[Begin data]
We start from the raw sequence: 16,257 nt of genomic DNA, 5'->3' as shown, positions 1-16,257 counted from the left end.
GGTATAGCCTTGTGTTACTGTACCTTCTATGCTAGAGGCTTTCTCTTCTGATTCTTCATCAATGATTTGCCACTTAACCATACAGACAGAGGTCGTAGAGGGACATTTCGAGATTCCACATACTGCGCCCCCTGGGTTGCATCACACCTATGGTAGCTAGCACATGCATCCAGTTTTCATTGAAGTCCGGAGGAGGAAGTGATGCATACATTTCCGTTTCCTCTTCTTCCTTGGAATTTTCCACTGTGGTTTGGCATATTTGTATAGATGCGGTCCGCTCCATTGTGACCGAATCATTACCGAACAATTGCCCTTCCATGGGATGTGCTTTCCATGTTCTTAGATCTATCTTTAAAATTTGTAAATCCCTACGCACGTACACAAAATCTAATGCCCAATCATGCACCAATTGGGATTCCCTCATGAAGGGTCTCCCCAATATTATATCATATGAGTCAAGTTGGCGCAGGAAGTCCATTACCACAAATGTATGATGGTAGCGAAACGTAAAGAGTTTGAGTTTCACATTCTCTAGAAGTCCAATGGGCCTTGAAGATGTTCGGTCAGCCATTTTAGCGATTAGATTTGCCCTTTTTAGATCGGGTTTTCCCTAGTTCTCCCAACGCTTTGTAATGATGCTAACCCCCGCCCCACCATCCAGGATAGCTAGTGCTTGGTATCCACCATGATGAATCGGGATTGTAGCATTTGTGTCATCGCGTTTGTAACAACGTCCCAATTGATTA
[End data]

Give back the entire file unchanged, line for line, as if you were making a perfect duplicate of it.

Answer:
We start from the raw sequence: 16,257 nt of genomic DNA, 5'->3' as shown, positions 1-16,257 counted from the left end.
GGTATAGCCTTGTGTTACTGTACCTTCTATGCTAGAGGCTTTCTCTTCTGATTCTTCATCAATGATTTGCCACTTAACCATACAGACAGAGGTCGTAGAGGGACATTTCGAGATTCCACATACTGCGCCCCCTGGGTTGCATCACACCTATGGTAGCTAGCACATGCATCCAGTTTTCATTGAAGTCCGGAGGAGGAAGTGATGCATACATTTCCGTTTCCTCTTCTTCCTTGGAATTTTCCACTGTGGTTTGGCATATTTGTATAGATGCGGTCCGCTCCATTGTGACCGAATCATTACCGAACAATTGCCCTTCCATGGGATGTGCTTTCCATGTTCTTAGATCTATCTTTAAAATTTGTAAATCCCTACGCACGTACACAAAATCTAATGCCCAATCATGCACCAATTGGGATTCCCTCATGAAGGGTCTCCCCAATATTATATCATATGAGTCAAGTTGGCGCAGGAAGTCCATTACCACAAATGTATGATGGTAGCGAAACGTAAAGAGTTTGAGTTTCACATTCTCTAGAAGTCCAATGGGCCTTGAAGATGTTCGGTCAGCCATTTTAGCGATTAGATTTGCCCTTTTTAGATCGGGTTTTCCCTAGTTCTCCCAACGCTTTGTAATGATGCTAACCCCCGCCCCACCATCCAGGATAGCTAGTGCTTGGTATCCACCATGATGAATCGGGATTGTAGCATTTGTGTCATCGCGTTTGTAACAACGTCCCAATTGATTA